• The falls: Meadow Run includes multiple waterfalls, but the two most prominent are the cascade and Cucumber Falls. The cascades can be seen along Meadow Run, which eventually feeds into the Yough.
  • Dog friendly?: Yes

If you want to see the natural water slides, I suggest parking at the meadow run trail parking lot. From there, it is a short hike east down some stairs to reach the slides. Yeehaw!

Cole Run Trail – Forbes State Forest

The Cole Run Trail is located in Forbest State Forest near Somerset. It is located South of Seven Springs and Southeast of Pittsburgh. Cole Run is considered challenging, so be ready for some huffing and puffing as you cover nearly 450 feet of elevation gain in under 3 miles!

Besides the Cole Run Falls, you’ll also experience the Forbes State Forest Blue Hole on this hike. It’s a secluded swimming hole located within the forest that appears blue. Just be aware it gets popular in the summer! And yes, you can swim!

  • Trail length: 2.7 miles
  • Trail type: Loop
  • Where to park: Park at the Cole Run Falls Parking Area off of Cole Run Road (39.9729, -79.2841).
  • The falls: If you head south first, you’ll quickly run into Cole Run Falls. If you go the other way, the falls will be a pleasant finish to this outstanding hike!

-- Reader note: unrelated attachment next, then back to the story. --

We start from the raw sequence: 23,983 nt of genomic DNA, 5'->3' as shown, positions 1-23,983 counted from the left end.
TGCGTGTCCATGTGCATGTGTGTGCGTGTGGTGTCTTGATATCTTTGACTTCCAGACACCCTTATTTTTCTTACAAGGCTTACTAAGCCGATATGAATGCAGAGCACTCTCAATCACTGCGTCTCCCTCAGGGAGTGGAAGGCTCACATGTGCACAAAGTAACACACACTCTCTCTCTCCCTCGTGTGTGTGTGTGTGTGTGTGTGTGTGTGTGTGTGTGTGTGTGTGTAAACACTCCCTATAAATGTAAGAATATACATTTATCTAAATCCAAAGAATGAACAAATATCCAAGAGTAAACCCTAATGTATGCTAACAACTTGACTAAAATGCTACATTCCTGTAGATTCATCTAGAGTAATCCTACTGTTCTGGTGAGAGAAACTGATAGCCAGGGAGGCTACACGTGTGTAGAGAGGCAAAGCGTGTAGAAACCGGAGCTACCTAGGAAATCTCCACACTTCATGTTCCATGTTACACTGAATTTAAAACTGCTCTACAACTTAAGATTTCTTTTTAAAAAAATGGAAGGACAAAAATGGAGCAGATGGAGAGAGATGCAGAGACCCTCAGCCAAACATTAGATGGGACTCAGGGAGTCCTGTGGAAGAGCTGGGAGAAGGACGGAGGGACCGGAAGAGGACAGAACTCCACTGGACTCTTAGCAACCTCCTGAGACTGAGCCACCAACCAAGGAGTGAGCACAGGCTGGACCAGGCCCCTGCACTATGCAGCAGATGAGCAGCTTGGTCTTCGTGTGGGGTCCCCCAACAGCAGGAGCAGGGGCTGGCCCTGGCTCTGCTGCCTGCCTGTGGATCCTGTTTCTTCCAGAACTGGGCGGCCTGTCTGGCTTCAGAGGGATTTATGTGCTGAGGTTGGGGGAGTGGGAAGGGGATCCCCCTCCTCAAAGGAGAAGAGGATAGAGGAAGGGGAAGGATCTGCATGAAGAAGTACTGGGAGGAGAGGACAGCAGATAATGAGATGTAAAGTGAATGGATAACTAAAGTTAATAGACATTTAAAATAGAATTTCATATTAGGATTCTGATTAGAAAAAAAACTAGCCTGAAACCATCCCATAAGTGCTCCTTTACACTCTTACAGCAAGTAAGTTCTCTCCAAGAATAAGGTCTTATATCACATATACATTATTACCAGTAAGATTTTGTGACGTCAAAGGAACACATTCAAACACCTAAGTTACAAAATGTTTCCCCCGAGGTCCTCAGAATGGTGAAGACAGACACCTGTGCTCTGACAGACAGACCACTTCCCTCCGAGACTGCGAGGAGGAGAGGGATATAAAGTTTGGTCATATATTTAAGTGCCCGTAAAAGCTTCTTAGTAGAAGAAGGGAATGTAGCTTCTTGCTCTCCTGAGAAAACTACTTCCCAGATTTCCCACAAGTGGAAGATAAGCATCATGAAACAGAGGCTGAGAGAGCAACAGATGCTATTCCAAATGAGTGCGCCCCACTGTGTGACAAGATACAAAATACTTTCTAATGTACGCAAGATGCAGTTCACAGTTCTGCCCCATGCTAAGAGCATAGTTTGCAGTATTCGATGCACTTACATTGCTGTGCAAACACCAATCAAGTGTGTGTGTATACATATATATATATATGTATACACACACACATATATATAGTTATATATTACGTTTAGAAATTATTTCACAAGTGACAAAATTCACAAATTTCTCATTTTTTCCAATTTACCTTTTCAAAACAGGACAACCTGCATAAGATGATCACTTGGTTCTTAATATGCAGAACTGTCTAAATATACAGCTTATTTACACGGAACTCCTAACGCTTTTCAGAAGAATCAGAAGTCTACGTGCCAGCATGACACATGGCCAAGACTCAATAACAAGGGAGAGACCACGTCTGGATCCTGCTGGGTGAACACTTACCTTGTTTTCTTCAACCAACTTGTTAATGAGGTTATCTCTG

• Dog Friendly?: Yes

Summertime may be the most popular time to enjoy this hike, but the winter views of Cole Run Falls are spectacular. This trail can get muddy after rain, so be prepared to lace up your waterproof boots!

Jones Mill Run Dam – Laurel Hill State Park

Okay, maybe we’re stretching it here since this isn’t technically a waterfall. However, we included it because it is definitely worth seeing and is still quite beautiful for a man-made waterfall.

The Jones Mill Run Dam was constructed in the 1930s. It is truly remarkable that this was built by hand! The stone is all hand-cut and placed on the dam using a leverage system instead of machinery.

  • Trail Length: 1.4
  • Trail type: Out & Back